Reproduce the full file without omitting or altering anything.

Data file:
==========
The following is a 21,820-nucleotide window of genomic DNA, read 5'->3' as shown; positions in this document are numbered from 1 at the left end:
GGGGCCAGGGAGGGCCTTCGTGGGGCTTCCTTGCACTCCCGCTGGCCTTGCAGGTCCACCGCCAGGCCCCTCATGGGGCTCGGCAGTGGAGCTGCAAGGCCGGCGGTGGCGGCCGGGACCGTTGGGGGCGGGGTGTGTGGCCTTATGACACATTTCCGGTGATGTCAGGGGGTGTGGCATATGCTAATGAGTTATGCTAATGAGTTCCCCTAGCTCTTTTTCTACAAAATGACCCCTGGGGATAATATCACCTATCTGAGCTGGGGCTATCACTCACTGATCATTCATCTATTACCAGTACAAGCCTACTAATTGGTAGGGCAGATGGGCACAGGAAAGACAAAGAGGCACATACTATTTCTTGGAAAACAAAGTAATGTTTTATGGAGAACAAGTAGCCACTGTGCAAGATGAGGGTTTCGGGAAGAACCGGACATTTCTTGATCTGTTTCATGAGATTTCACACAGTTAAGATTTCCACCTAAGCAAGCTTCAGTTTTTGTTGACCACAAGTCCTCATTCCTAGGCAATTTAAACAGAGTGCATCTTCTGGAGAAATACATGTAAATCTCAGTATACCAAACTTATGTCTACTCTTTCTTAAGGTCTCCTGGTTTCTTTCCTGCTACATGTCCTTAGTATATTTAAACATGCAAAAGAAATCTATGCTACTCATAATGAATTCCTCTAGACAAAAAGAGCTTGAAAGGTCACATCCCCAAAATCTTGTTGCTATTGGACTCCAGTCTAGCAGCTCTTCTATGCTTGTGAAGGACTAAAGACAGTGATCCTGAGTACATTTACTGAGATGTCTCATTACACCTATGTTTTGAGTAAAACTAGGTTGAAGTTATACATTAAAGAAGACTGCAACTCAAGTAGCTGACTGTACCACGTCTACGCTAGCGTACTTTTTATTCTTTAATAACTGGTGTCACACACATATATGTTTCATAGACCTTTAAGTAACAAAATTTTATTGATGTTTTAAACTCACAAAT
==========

The following is a 21,820-nucleotide window of genomic DNA, read 5'->3' as shown; positions in this document are numbered from 1 at the left end:
GGGGCCAGGGAGGGCCTTCGTGGGGCTTCCTTGCACTCCCGCTGGCCTTGCAGGTCCACCGCCAGGCCCCTCATGGGGCTCGGCAGTGGAGCTGCAAGGCCGGCGGTGGCGGCCGGGACCGTTGGGGGCGGGGTGTGTGGCCTTATGACACATTTCCGGTGATGTCAGGGGGTGTGGCATATGCTAATGAGTTATGCTAATGAGTTCCCCTAGCTCTTTTTCTACAAAATGACCCCTGGGGATAATATCACCTATCTGAGCTGGGGCTATCACTCACTGATCATTCATCTATTACCAGTACAAGCCTACTAATTGGTAGGGCAGATGGGCACAGGAAAGACAAAGAGGCACATACTATTTCTTGGAAAACAAAGTAATGTTTTATGGAGAACAAGTAGCCACTGTGCAAGATGAGGGTTTCGGGAAGAACCGGACATTTCTTGATCTGTTTCATGAGATTTCACACAGTTAAGATTTCCACCTAAGCAAGCTTCAGTTTTTGTTGACCACAAGTCCTCATTCCTAGGCAATTTAAACAGAGTGCATCTTCTGGAGAAATACATGTAAATCTCAGTATACCAAACTTATGTCTACTCTTTCTTAAGGTCTCCTGGTTTCTTTCCTGCTACATGTCCTTAGTATATTTAAACATGCAAAAGAAATCTATGCTACTCATAATGAATTCCTCTAGACAAAAAGAGCTTGAAAGGTCACATCCCCAAAATCTTGTTGCTATTGGACTCCAGTCTAGCAGCTCTTCTATGCTTGTGAAGGACTAAAGACAGTGATCCTGAGTACATTTACTGAGATGTCTCATTACACCTATGTTTTGAGTAAAACTAGGTTGAAGTTATACATTAAAGAAGACTGCAACTCAAGTAGCTGACTGTACCACGTCTACGCTAGCGTACTTTTTATTCTTTAATAACTGGTGTCACACACATATATGTTTCATAGACCTTTAAGTAACAAAATTTTATTGATGTTTTAAACTCACAAAT